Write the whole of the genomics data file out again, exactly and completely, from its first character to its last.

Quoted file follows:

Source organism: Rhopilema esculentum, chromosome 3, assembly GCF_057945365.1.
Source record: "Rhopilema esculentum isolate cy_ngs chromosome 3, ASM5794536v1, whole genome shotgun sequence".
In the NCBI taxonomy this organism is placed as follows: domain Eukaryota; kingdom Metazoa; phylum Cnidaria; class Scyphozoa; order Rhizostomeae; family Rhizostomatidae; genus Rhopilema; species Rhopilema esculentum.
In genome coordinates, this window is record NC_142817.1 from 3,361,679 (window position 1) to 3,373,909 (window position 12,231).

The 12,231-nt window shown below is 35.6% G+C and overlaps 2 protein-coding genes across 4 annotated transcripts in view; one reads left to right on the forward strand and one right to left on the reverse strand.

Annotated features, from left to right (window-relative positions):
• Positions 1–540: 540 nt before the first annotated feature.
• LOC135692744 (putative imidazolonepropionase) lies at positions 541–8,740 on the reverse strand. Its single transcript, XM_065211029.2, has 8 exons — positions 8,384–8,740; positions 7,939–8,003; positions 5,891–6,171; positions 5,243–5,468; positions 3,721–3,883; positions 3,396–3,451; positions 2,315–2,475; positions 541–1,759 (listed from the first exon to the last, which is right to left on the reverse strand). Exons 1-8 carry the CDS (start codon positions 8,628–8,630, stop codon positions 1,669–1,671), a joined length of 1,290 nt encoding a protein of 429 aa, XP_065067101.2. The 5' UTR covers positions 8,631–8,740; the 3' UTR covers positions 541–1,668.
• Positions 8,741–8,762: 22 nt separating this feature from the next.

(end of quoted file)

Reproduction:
Source organism: Rhopilema esculentum, chromosome 3, assembly GCF_057945365.1.
Source record: "Rhopilema esculentum isolate cy_ngs chromosome 3, ASM5794536v1, whole genome shotgun sequence".
In the NCBI taxonomy this organism is placed as follows: domain Eukaryota; kingdom Metazoa; phylum Cnidaria; class Scyphozoa; order Rhizostomeae; family Rhizostomatidae; genus Rhopilema; species Rhopilema esculentum.
In genome coordinates, this window is record NC_142817.1 from 3,361,679 (window position 1) to 3,373,909 (window position 12,231).

The 12,231-nt window shown below is 35.6% G+C and overlaps 2 protein-coding genes across 4 annotated transcripts in view; one reads left to right on the forward strand and one right to left on the reverse strand.

Annotated features, from left to right (window-relative positions):
• Positions 1–540: 540 nt before the first annotated feature.
• LOC135692744 (putative imidazolonepropionase) lies at positions 541–8,740 on the reverse strand. Its single transcript, XM_065211029.2, has 8 exons — positions 8,384–8,740; positions 7,939–8,003; positions 5,891–6,171; positions 5,243–5,468; positions 3,721–3,883; positions 3,396–3,451; positions 2,315–2,475; positions 541–1,759 (listed from the first exon to the last, which is right to left on the reverse strand). Exons 1-8 carry the CDS (start codon positions 8,628–8,630, stop codon positions 1,669–1,671), a joined length of 1,290 nt encoding a protein of 429 aa, XP_065067101.2. The 5' UTR covers positions 8,631–8,740; the 3' UTR covers positions 541–1,668.
• Positions 8,741–8,762: 22 nt separating this feature from the next.